I -- we -- are given platitudes. About mental imaging. Meditation. Optimism. Sharing feelings. About attitude. As if cancer gives a damn about attitude. Or about validating your anger, for that matter. Although Norman Mailer once wrote that if he hadn't stabbed his wife he would have got cancer, it is obviously too late for me to stab anyone. I want to go home.
At the end of the session, everyone hugs. I smell their face powder, feel their arms around me. One lady just wants to shake hands. Her skin is as soft as a baby's. I leave the support group feeling as if I have a "C" tattooed on my forehead.
But I don't want to be defined by cancer. What I really am is a mother and stepmother. What I really am is a grandparent, a wife, a writer, a friend. What I really am is a reader of books, a watcher of movies. A listener, a walker, a weight lifter! I never go back to the support group. I don't belong there. It is a case of mistaken identity.
But I am diagnosed. I don't even have to say "with cancer," because no one ever says I've been diagnosed with the flu, or I've been diagnosed with arthritis or I've been diagnosed with shingles. "Diagnosed" is the code word for cancer. It contains all the news.
The word slides off your brain like rain because you know your doctor is mistaken. Cancer is an abstraction, a ridiculous interruption of your life. You know it is out there with the criminals and rapists and hurricanes; of course you know that. It is what happens to your grandmother, or your friend's mother-in-law, or your neighbor. But surely not to you. Laboratories make mistakes like that all the time. Ask the experts, read the statistics: If you're slender, if you don't smoke, if you eat your vegetables and exercise and get mammograms and have no cancer in your family and take an aspirin every day, a cancer tumor doesn't just grow in your right breast like a weed. Obviously, my mammogram has been substituted for someone else's, some poor, sick woman. (You'll take her your tuna and mushroom casserole; you'll drive on her car pool days; you'll do her grocery shopping; only please, please, let this thing be hers.)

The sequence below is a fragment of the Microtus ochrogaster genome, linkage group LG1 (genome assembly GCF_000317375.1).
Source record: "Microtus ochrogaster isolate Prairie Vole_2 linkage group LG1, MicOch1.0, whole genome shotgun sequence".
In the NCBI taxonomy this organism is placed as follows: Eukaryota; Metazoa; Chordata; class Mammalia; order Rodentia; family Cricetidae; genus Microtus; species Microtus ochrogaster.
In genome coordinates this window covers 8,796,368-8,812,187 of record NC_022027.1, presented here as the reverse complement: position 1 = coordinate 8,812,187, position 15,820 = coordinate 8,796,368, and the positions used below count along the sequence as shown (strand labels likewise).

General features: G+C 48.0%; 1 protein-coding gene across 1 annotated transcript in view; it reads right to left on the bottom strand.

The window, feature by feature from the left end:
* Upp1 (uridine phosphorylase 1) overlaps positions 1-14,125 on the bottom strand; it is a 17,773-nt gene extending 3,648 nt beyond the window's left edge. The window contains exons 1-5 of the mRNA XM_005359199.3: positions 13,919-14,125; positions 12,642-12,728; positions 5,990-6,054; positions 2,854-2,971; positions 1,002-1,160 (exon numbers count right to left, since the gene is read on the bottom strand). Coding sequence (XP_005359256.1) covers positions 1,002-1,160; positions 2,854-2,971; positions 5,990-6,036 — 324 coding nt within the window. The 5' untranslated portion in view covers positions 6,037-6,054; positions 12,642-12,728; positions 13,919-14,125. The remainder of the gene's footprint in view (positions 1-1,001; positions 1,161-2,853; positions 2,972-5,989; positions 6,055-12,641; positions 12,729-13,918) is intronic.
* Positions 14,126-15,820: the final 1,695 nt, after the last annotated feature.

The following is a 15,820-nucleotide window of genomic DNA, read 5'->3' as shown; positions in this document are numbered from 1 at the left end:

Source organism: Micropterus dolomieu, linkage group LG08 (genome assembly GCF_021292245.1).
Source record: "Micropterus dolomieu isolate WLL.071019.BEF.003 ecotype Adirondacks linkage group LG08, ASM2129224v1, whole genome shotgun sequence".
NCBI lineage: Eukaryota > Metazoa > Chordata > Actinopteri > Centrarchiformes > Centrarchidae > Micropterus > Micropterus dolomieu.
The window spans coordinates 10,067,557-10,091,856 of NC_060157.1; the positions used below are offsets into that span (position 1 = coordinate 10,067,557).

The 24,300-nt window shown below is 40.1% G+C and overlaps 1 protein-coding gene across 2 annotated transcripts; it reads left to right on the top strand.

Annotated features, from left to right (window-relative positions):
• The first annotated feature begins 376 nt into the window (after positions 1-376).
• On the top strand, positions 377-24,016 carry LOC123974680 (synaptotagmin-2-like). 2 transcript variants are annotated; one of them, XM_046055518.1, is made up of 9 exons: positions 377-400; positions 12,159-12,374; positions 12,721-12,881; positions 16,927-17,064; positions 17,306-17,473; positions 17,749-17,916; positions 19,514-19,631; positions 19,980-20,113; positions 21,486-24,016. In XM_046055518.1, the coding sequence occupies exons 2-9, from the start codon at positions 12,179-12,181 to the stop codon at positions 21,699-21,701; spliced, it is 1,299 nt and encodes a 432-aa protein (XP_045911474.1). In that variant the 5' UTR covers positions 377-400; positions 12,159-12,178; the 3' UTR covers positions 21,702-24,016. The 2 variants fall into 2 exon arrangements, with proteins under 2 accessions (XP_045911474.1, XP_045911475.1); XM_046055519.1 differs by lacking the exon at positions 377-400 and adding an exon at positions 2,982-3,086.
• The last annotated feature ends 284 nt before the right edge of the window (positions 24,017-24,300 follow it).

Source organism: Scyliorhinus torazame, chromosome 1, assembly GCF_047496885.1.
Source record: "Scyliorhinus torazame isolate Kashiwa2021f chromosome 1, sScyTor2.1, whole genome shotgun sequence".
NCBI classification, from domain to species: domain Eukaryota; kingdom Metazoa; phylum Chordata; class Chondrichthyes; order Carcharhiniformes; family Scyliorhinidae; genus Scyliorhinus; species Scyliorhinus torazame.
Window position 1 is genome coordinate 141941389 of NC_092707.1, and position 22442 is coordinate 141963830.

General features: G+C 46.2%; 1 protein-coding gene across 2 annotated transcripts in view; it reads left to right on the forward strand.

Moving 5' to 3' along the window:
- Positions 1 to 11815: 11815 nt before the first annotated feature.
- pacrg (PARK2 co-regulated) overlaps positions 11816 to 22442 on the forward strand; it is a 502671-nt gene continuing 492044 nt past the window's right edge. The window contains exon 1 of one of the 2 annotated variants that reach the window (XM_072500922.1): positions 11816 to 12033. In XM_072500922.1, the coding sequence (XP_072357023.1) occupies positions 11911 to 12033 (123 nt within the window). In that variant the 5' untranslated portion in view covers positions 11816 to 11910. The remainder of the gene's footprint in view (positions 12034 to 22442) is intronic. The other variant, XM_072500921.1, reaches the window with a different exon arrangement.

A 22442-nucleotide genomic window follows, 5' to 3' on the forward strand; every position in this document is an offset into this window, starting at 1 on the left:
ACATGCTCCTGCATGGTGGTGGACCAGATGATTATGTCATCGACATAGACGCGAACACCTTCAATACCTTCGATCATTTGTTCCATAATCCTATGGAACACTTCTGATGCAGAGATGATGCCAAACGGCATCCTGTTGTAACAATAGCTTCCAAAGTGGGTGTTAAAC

But I was sent for a sonogram. The lady doctor pushed a gadget over and over the suspicious breast like some crazy old scavenger with his metal detector mining for treasure at the beach. Her tone announcing cancer is as brisk and matter-of-fact as the plumber's who came to fix your shower last week. But you still don't get it. Your brain has shut down. The word coming out of this doctor's mouth could have been "lamp" or "tree" or "allergy." Baring your breast and having cancer is too embarrassing. Your mind has skittered away; it has looked elsewhere.
As I make my way to the dressing room, I think insanely that my breast and I would have been perfectly fine if it weren't for that stupid f*cking sonogram.

Friday, May 10, 2013


In the pictures I have of my mother she looks like the Duchess of Windsor. My husband, who didn’t like her, would say, Oh oh, here comes the Duchess, when he heard her car in the driveway. Raised in an orphanage, how did she come by that royal presence? How could she have been so fragile, and yet accomplish so much in her young widowhood, raising my brother and me? How can she exist so powerfully after she is dead? She seems to have left tracks in my brain like indelible markers that are more than memory, leaking into my present.
          She died while I was downstairs in the hospital coffee shop drinking a milkshake and leafing through Newsweek. I found her on the floor of the room after her last desperate moment of pride trying to get to the bathroom alone. She was crumpled on the floor at the foot of the bed, a terrifying stranger in a hospital gown. I screamed for the nurse who came running. It took the two of us to get her back in the bed where she lay, dignified once again, even in this unbelievable death.